Re: Nurses Corner - Professional opinions

So i will add as a patient and practitioner... great referral to the palliative doctors if they are available but this is what was in my handbag for my personal treatments.

chemo with  Emend (Aprepitant), Aloxi ( Palonosetron)(  Dexamethasone, ===== ALL IV .. It is absorbed better this route that is per their packaging instructions for providers.

Emend and Aloxi  are the anti nausea drugs
dexamethasone is a steroid
All of these are supposed to give a few days of support for the nausea. 

Once worn off this is what is in my medicine bag for symptoms.

1) ZOFRAN-- who can live without this... I keep the ODT preparation... this is quick dissolving tablets.

2) Promethizine-  an old but goody anti nausea medicine... but will make you sleepy... might be good after that steroid to help with insomnia.

3) Reglan- helps with digestion.... gets the system working if a bit slow and helps with nausea.

4) Ativan- if all else fails and I am not keeping anything down will work.. only had to use this when I was on oxaliplatin... did not agree with me.

5) And if all else fails i go to a cup of mint/ginger tea.... smile

Not sure about anything else out there but I am sure there are tons other medications .. you just need to discuss with your doctor and make them think outside of the box for relief!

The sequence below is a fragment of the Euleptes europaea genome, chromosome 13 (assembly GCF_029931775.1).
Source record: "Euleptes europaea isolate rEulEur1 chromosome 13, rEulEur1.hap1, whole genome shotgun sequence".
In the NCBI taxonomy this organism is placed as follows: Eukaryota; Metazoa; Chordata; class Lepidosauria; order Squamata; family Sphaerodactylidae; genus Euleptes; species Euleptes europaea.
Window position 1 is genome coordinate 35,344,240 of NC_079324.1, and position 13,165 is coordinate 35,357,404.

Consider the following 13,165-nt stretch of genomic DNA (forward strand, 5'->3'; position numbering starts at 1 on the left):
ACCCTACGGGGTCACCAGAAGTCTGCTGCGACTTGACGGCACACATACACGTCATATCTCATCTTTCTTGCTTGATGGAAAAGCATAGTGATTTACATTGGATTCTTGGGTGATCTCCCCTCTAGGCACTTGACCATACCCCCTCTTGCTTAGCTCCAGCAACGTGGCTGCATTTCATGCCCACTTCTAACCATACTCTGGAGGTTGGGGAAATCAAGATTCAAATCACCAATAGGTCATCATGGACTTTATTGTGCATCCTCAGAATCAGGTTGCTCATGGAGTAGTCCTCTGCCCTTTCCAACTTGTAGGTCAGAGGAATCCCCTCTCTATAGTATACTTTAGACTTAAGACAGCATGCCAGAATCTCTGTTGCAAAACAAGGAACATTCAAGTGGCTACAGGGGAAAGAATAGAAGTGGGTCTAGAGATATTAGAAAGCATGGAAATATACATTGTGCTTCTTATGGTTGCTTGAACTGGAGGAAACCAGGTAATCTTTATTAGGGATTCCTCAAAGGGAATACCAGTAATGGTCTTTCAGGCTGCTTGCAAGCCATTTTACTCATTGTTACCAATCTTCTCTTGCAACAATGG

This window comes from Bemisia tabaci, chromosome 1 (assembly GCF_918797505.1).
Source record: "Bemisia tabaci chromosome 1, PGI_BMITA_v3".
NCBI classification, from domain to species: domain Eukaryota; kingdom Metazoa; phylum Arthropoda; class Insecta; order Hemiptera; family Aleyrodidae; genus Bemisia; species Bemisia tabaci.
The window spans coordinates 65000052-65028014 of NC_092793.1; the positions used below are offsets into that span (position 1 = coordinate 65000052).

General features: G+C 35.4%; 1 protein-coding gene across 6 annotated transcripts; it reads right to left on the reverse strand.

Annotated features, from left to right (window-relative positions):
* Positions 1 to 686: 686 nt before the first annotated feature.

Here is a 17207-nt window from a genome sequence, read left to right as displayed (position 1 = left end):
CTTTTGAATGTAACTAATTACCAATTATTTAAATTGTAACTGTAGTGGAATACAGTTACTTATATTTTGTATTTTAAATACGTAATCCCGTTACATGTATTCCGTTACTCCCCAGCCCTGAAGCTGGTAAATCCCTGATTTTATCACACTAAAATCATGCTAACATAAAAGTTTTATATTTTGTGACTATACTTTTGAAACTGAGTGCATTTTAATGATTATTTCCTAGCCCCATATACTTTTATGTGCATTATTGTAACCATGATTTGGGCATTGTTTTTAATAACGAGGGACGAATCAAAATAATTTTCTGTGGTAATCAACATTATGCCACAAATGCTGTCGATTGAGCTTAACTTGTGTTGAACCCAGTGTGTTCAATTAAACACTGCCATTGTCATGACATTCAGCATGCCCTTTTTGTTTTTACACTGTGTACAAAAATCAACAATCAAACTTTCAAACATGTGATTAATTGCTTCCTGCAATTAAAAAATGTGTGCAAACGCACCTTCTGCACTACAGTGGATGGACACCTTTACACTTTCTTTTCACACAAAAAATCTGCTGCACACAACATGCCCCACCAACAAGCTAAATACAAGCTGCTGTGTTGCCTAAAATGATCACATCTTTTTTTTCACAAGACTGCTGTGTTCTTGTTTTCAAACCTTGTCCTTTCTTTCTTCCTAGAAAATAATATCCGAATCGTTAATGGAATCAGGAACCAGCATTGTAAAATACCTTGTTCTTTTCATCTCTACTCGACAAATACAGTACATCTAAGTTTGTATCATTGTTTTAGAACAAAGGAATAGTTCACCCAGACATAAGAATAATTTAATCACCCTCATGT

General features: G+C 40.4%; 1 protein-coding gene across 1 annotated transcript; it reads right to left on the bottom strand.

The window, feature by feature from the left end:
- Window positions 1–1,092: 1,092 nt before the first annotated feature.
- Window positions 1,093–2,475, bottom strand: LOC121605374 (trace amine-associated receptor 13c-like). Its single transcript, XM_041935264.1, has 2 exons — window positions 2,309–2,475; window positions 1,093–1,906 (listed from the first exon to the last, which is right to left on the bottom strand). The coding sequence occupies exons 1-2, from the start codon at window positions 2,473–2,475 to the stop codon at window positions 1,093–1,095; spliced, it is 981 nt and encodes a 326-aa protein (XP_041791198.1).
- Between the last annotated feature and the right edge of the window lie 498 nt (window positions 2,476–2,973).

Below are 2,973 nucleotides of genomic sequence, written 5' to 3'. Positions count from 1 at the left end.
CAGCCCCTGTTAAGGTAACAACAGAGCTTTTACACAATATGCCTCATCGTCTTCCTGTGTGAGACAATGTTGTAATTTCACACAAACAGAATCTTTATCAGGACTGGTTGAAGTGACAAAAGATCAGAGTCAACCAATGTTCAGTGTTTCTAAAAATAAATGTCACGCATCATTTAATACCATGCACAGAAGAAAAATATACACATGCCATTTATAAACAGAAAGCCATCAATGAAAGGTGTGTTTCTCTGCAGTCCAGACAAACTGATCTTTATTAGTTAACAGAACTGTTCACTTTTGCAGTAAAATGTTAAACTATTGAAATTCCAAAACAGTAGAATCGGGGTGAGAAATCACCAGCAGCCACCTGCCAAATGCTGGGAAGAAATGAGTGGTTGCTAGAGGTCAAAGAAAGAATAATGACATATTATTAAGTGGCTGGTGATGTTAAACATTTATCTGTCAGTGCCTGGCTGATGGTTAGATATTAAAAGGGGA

Michelle

27 (edited by KarenD Thu, 20 Jul 2017 13:04:22)

Re: Nurses Corner - Professional opinions

How to find health care information that is accurate and reliable

It is important to remember when doing your own research on this cancer or any other medical issue, it is good practice to turn to reliable and accurate information as a basis for your health care decisions in addition to your physician's input and care.  General web searches may provide access to information which is accurate, but more likely than not lead individuals to websites or people/groups who claim to have performed real research on their chosen topics but in fact, did not.

Read studies, learn how to decipher the scientific language, or use sources which are accurate and written in non-medical language such as http://www.medscape.com/

Here are some websites which provide information which is reliable, accurate, and up to date.

http://www.jointcommission.org/assets/1 … nt_101.pdf

How do you find  information which is believable/reliable when there is so much information out there? 

Here are some tips from UCSF on how to find accurate information when doing your own research.

https://www.ucsfhealth.org/education/ev … formation/

When I do research on a medical topic I will only go to certain places to find this information and will look to see how old the information is.  Anything over five years old is less desirable than more recent studies as everything in the medical world is constantly being updated/is changing.  Additionally I will look to see who sponsors the website.  Is it a .org, .edu, or .gov?  Websites with these addresses are sponsored by non-profits, universities, or the government and are therefore more reliable than a .com.